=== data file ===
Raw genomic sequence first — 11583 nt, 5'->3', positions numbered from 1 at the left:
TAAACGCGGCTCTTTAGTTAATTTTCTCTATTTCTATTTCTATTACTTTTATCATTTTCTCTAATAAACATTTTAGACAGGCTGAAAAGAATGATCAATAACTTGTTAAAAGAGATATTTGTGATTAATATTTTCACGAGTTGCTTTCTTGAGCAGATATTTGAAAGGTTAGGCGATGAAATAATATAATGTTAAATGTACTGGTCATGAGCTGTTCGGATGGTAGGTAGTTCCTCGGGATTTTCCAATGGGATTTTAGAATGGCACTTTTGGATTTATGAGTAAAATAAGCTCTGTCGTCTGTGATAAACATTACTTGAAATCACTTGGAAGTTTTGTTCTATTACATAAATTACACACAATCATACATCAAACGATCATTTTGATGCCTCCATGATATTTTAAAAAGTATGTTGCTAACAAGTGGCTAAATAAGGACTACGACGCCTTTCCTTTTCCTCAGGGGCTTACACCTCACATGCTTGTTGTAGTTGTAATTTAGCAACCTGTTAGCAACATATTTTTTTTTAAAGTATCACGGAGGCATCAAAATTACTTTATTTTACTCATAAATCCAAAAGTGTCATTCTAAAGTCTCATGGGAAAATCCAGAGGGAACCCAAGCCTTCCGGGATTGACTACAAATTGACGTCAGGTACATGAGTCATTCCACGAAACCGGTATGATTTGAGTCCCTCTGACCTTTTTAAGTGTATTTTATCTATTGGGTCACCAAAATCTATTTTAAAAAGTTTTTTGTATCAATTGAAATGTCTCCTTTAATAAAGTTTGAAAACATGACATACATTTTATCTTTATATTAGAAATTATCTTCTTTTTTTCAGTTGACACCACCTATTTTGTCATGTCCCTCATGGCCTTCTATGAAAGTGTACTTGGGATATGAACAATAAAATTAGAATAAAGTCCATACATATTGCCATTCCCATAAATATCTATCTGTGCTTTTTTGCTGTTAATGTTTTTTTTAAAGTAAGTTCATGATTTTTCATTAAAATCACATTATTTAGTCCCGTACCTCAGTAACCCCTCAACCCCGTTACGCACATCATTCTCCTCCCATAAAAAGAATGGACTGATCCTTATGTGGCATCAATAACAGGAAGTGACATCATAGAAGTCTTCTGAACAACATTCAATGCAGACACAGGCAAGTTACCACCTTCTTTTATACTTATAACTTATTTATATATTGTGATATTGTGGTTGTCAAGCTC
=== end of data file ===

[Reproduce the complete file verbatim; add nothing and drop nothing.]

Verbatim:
Raw genomic sequence first — 11583 nt, 5'->3', positions numbered from 1 at the left:
TAAACGCGGCTCTTTAGTTAATTTTCTCTATTTCTATTTCTATTACTTTTATCATTTTCTCTAATAAACATTTTAGACAGGCTGAAAAGAATGATCAATAACTTGTTAAAAGAGATATTTGTGATTAATATTTTCACGAGTTGCTTTCTTGAGCAGATATTTGAAAGGTTAGGCGATGAAATAATATAATGTTAAATGTACTGGTCATGAGCTGTTCGGATGGTAGGTAGTTCCTCGGGATTTTCCAATGGGATTTTAGAATGGCACTTTTGGATTTATGAGTAAAATAAGCTCTGTCGTCTGTGATAAACATTACTTGAAATCACTTGGAAGTTTTGTTCTATTACATAAATTACACACAATCATACATCAAACGATCATTTTGATGCCTCCATGATATTTTAAAAAGTATGTTGCTAACAAGTGGCTAAATAAGGACTACGACGCCTTTCCTTTTCCTCAGGGGCTTACACCTCACATGCTTGTTGTAGTTGTAATTTAGCAACCTGTTAGCAACATATTTTTTTTTAAAGTATCACGGAGGCATCAAAATTACTTTATTTTACTCATAAATCCAAAAGTGTCATTCTAAAGTCTCATGGGAAAATCCAGAGGGAACCCAAGCCTTCCGGGATTGACTACAAATTGACGTCAGGTACATGAGTCATTCCACGAAACCGGTATGATTTGAGTCCCTCTGACCTTTTTAAGTGTATTTTATCTATTGGGTCACCAAAATCTATTTTAAAAAGTTTTTTGTATCAATTGAAATGTCTCCTTTAATAAAGTTTGAAAACATGACATACATTTTATCTTTATATTAGAAATTATCTTCTTTTTTTCAGTTGACACCACCTATTTTGTCATGTCCCTCATGGCCTTCTATGAAAGTGTACTTGGGATATGAACAATAAAATTAGAATAAAGTCCATACATATTGCCATTCCCATAAATATCTATCTGTGCTTTTTTGCTGTTAATGTTTTTTTTAAAGTAAGTTCATGATTTTTCATTAAAATCACATTATTTAGTCCCGTACCTCAGTAACCCCTCAACCCCGTTACGCACATCATTCTCCTCCCATAAAAAGAATGGACTGATCCTTATGTGGCATCAATAACAGGAAGTGACATCATAGAAGTCTTCTGAACAACATTCAATGCAGACACAGGCAAGTTACCACCTTCTTTTATACTTATAACTTATTTATATATTGTGATATTGTGGTTGTCAAGCTC